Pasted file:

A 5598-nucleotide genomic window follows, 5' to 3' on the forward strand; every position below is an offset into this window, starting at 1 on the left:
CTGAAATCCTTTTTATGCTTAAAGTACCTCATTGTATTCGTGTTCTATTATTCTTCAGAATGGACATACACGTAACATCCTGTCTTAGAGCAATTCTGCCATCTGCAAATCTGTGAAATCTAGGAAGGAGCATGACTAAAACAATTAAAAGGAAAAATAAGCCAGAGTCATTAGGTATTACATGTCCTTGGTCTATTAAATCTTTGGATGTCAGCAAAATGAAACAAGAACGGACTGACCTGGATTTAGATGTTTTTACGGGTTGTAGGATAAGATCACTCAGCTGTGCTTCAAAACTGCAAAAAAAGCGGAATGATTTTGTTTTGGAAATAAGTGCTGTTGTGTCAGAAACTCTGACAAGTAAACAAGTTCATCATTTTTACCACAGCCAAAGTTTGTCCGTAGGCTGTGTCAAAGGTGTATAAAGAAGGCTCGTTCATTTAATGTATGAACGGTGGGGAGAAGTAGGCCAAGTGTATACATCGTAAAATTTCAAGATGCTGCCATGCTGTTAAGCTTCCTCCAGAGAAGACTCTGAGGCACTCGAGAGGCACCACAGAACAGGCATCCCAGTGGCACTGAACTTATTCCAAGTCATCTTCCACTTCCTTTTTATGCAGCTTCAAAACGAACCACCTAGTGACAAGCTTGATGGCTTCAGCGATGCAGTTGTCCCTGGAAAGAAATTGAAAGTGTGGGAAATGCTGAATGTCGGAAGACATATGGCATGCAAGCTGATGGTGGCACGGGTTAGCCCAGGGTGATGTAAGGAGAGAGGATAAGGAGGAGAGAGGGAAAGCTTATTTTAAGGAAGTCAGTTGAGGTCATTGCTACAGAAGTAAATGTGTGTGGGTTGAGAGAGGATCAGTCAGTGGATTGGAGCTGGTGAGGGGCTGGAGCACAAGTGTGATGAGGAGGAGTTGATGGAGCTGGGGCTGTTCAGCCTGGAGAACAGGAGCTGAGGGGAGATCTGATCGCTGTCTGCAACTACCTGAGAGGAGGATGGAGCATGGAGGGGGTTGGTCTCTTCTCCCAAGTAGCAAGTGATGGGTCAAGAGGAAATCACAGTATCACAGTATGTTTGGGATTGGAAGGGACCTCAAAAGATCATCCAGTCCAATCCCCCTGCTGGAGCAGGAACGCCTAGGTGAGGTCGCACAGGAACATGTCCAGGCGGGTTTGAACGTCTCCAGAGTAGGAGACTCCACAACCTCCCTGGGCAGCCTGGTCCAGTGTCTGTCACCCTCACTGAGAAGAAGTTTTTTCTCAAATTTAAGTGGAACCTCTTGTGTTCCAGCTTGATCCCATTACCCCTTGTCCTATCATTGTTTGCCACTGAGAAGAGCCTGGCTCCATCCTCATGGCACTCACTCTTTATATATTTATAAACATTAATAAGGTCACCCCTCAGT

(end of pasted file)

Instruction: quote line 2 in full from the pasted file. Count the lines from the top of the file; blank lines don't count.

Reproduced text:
CTGAAATCCTTTTTATGCTTAAAGTACCTCATTGTATTCGTGTTCTATTATTCTTCAGAATGGACATACACGTAACATCCTGTCTTAGAGCAATTCTGCCATCTGCAAATCTGTGAAATCTAGGAAGGAGCATGACTAAAACAATTAAAAGGAAAAATAAGCCAGAGTCATTAGGTATTACATGTCCTTGGTCTATTAAATCTTTGGATGTCAGCAAAATGAAACAAGAACGGACTGACCTGGATTTAGATGTTTTTACGGGTTGTAGGATAAGATCACTCAGCTGTGCTTCAAAACTGCAAAAAAAGCGGAATGATTTTGTTTTGGAAATAAGTGCTGTTGTGTCAGAAACTCTGACAAGTAAACAAGTTCATCATTTTTACCACAGCCAAAGTTTGTCCGTAGGCTGTGTCAAAGGTGTATAAAGAAGGCTCGTTCATTTAATGTATGAACGGTGGGGAGAAGTAGGCCAAGTGTATACATCGTAAAATTTCAAGATGCTGCCATGCTGTTAAGCTTCCTCCAGAGAAGACTCTGAGGCACTCGAGAGGCACCACAGAACAGGCATCCCAGTGGCACTGAACTTATTCCAAGTCATCTTCCACTTCCTTTTTATGCAGCTTCAAAACGAACCACCTAGTGACAAGCTTGATGGCTTCAGCGATGCAGTTGTCCCTGGAAAGAAATTGAAAGTGTGGGAAATGCTGAATGTCGGAAGACATATGGCATGCAAGCTGATGGTGGCACGGGTTAGCCCAGGGTGATGTAAGGAGAGAGGATAAGGAGGAGAGAGGGAAAGCTTATTTTAAGGAAGTCAGTTGAGGTCATTGCTACAGAAGTAAATGTGTGTGGGTTGAGAGAGGATCAGTCAGTGGATTGGAGCTGGTGAGGGGCTGGAGCACAAGTGTGATGAGGAGGAGTTGATGGAGCTGGGGCTGTTCAGCCTGGAGAACAGGAGCTGAGGGGAGATCTGATCGCTGTCTGCAACTACCTGAGAGGAGGATGGAGCATGGAGGGGGTTGGTCTCTTCTCCCAAGTAGCAAGTGATGGGTCAAGAGGAAATCACAGTATCACAGTATGTTTGGGATTGGAAGGGACCTCAAAAGATCATCCAGTCCAATCCCCCTGCTGGAGCAGGAACGCCTAGGTGAGGTCGCACAGGAACATGTCCAGGCGGGTTTGAACGTCTCCAGAGTAGGAGACTCCACAACCTCCCTGGGCAGCCTGGTCCAGTGTCTGTCACCCTCACTGAGAAGAAGTTTTTTCTCAAATTTAAGTGGAACCTCTTGTGTTCCAGCTTGATCCCATTACCCCTTGTCCTATCATTGTTTGCCACTGAGAAGAGCCTGGCTCCATCCTCATGGCACTCACTCTTTATATATTTATAAACATTAATAAGGTCACCCCTCAGT